Review: Moonrise Kingdom

Just enough dysfunction to be interesting; just enough precociousness to be endearing; just enough fairy story to be completely enjoyable. Such was the recipe for Moonrise Kingdom, Wes Anderson’s (Rushmore, The Life Aquatic, The Royal Tenenbaums, The Darjeeling Limited) new film.

It’s 1964, and Suzy and Sam, two serious, intelligent, square-peg 12-year-olds, have gone missing on a New England island called New Penzance, having run away from their unhappy lives in order to get married. Suzy, the daughter of two estranged, dysphoric lawyers escapes into the jungle-like recesses of the island with foster child Sam, who gathers a bunch of camping supplies and deserts his fellow Khaki Scouts to make a life in the wild with his new lady.

Understandably, this causes the scoutmaster (Edward Norton) and the girl’s parents (Bill Murray and Frances McDormand) a great deal of panic, and the search is on. Led by the bumbling and gentle-spirited police chief Captain Sharp (Bruce Willis, in a refreshing departure from his standard tough-guy roles), they all set out to find the kids.

As is Anderson’s signature style, the characters are all slightly…how do you say…off. Quirky. Not quite in control of their situations, but likable enough for you to want them to be. The child actors are perfect: deadpan and serious and totally effective — yet entertaining, in a Macaulay Culkin/Home Alone kind of way. And as my awesome fiend and Finkite Tom Hanks pointed out, no words are wasted. (We agreed the same about Aaron Sorkin, by the way.) Every line means something; there are no fillers.

This wasn’t a silly story with a happy ending. This was a silly story with a happy ending where you walk out of the theater just a bit ennobled, and maybe a little nostalgic for your own private reasons. It was OK that Suzy’s parents were still struggling in their marriage, or that we really don’t know what happened with Captain Stark’s previous unrequited love relationship. In other words, nothing about the ending — while it was satisfying and basically hopeful — smacked of contrived, predictable Hollywood drivel. While the characters were not well-rounded (not by a longshot), they were well-portrayed. That alone earns it another half a cheese.

Of course, the best part of the afternoon was picking TH’s awesome cinematic brain about filmmaking and what he looks for in a movie. Not only is seeing films with him fun, it’s educational. I always learn something new after talking with him.

So. First off, if you’re a Wes Anderson fan, this will be an instant favorite. If you’re not, or if you have little patience for not-quite-balanced people trying to deal with life in outrageous situations, you may want to take a pass. I’m somewhere in the middle, and I loved it. And Bill Murray was great.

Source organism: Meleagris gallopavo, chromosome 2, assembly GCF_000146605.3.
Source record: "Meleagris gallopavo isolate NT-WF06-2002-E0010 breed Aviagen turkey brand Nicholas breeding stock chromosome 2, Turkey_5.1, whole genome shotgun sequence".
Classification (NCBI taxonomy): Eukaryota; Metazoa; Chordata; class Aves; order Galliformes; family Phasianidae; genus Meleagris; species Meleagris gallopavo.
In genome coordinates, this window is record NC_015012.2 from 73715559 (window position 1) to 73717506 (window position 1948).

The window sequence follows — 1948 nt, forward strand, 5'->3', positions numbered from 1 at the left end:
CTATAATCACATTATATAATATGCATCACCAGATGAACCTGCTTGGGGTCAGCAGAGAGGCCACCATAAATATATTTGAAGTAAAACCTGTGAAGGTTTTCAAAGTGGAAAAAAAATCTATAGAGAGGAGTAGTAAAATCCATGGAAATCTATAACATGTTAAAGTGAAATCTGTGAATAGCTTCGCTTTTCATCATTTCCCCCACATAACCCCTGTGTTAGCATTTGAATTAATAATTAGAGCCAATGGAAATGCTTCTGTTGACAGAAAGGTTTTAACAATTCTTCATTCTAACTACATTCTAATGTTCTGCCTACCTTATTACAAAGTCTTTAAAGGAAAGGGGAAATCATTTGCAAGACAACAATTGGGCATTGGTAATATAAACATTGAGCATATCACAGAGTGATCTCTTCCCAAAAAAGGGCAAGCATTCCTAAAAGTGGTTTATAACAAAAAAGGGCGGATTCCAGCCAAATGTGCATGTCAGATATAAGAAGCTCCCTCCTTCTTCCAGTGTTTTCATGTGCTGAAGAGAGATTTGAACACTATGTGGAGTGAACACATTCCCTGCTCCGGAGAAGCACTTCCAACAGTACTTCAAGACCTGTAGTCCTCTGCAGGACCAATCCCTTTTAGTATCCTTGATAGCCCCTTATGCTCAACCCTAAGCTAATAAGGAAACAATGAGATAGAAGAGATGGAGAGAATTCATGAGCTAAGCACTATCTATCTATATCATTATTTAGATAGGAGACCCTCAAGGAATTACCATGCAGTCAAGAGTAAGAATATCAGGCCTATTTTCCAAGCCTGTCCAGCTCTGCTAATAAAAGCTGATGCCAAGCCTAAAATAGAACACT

On the Rat-O-Meter scale of five cheeses, I give Moonrise Kingdom:

Images: Focus Features

4 thoughts on “Review: Moonrise Kingdom

  1. Tom Hanks

    Awesome review Fink! It was great to finally get to see this with you yesterday.

    I agree with what you say and I think if I gave out cheeses my score would be about the same.

    Yesterday we were talking a lot about whether or not the stylized look of the movie, the directing, and the acting may have hinted at some deeper meaning..which I think stylization makes you want to do. “Are the rigid, precise shots that move about the house a comment on the state of the characters lives?” Idk…the more I think about it the more I think that it really is not that deep…that the characters, like you said…are not well rounded or very figured out. Its just an enjoyable yarn, well told, set in a lush environment. I don’t think that necessarily makes it a lesser thing. And sometimes maybe characters that are not completely colored in allows the audience to project their own ideas about them…like what may have made Bruce Willis the way he is, and Ed Norton etc. Those two were actually my favorite performances.

    Sorry I’m rambling! Good movie..but lacking a cheese as you say.

    1. Rat Fink Post author

      “…characters that are not completely colored in…”

      Well said! To me, that *can* be a slippery slope for directors/writers. How much do you give away, and how much do you keep inside the vest so the audience can come to its own conclusion?

      That’s been a topic of discussion between the Thriller and me on occasion. People, by-and-large, don’t want to work for a story anymore. They don’t want to connect dots and develop possible backstories, or strive to know a character. We’ve been desensitized in many ways, in my opinion, by astonishing special effects in movies to the point where if it doesn’t sparkle or shoot or otherwise amaze, we’re bored.

      Now that’s a really over-generalized statement, I know. But you see my point — there’s just very little patience in the American audience nowadays. Nuance is underappreciated, z’all I’m sayin’. And that nuance is what I appreciated about the film.

      It was fabulous to see you again and yap over over-priced espresso. :P We’re on for Hyde Park on Hudson, right?? Oh, and the release date is no mistake:

      D’cemba seventh, nineteen fawty-one


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